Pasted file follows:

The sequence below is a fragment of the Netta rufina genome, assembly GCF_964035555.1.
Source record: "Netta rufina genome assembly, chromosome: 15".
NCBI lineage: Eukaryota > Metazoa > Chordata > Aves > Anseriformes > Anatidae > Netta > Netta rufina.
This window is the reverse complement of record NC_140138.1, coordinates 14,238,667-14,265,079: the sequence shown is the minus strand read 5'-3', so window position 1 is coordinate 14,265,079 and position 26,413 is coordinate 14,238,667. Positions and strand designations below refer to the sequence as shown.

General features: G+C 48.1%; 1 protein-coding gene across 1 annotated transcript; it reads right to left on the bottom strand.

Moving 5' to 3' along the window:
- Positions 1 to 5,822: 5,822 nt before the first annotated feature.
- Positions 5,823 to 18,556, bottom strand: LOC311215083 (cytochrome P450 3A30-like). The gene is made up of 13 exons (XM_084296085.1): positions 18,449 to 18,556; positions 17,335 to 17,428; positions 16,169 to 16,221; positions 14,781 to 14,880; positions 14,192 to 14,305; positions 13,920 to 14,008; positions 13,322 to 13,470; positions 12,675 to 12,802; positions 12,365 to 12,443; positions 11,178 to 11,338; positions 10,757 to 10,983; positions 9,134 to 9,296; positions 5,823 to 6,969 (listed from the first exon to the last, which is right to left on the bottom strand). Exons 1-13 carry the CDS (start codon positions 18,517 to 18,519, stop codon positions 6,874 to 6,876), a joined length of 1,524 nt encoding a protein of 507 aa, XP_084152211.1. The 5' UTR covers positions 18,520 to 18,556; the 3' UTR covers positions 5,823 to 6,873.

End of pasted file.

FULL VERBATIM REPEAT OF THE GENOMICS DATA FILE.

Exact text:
The sequence below is a fragment of the Netta rufina genome, assembly GCF_964035555.1.
Source record: "Netta rufina genome assembly, chromosome: 15".
NCBI lineage: Eukaryota > Metazoa > Chordata > Aves > Anseriformes > Anatidae > Netta > Netta rufina.
This window is the reverse complement of record NC_140138.1, coordinates 14,238,667-14,265,079: the sequence shown is the minus strand read 5'-3', so window position 1 is coordinate 14,265,079 and position 26,413 is coordinate 14,238,667. Positions and strand designations below refer to the sequence as shown.

General features: G+C 48.1%; 1 protein-coding gene across 1 annotated transcript; it reads right to left on the bottom strand.

Moving 5' to 3' along the window:
- Positions 1 to 5,822: 5,822 nt before the first annotated feature.
- Positions 5,823 to 18,556, bottom strand: LOC311215083 (cytochrome P450 3A30-like). The gene is made up of 13 exons (XM_084296085.1): positions 18,449 to 18,556; positions 17,335 to 17,428; positions 16,169 to 16,221; positions 14,781 to 14,880; positions 14,192 to 14,305; positions 13,920 to 14,008; positions 13,322 to 13,470; positions 12,675 to 12,802; positions 12,365 to 12,443; positions 11,178 to 11,338; positions 10,757 to 10,983; positions 9,134 to 9,296; positions 5,823 to 6,969 (listed from the first exon to the last, which is right to left on the bottom strand). Exons 1-13 carry the CDS (start codon positions 18,517 to 18,519, stop codon positions 6,874 to 6,876), a joined length of 1,524 nt encoding a protein of 507 aa, XP_084152211.1. The 5' UTR covers positions 18,520 to 18,556; the 3' UTR covers positions 5,823 to 6,873.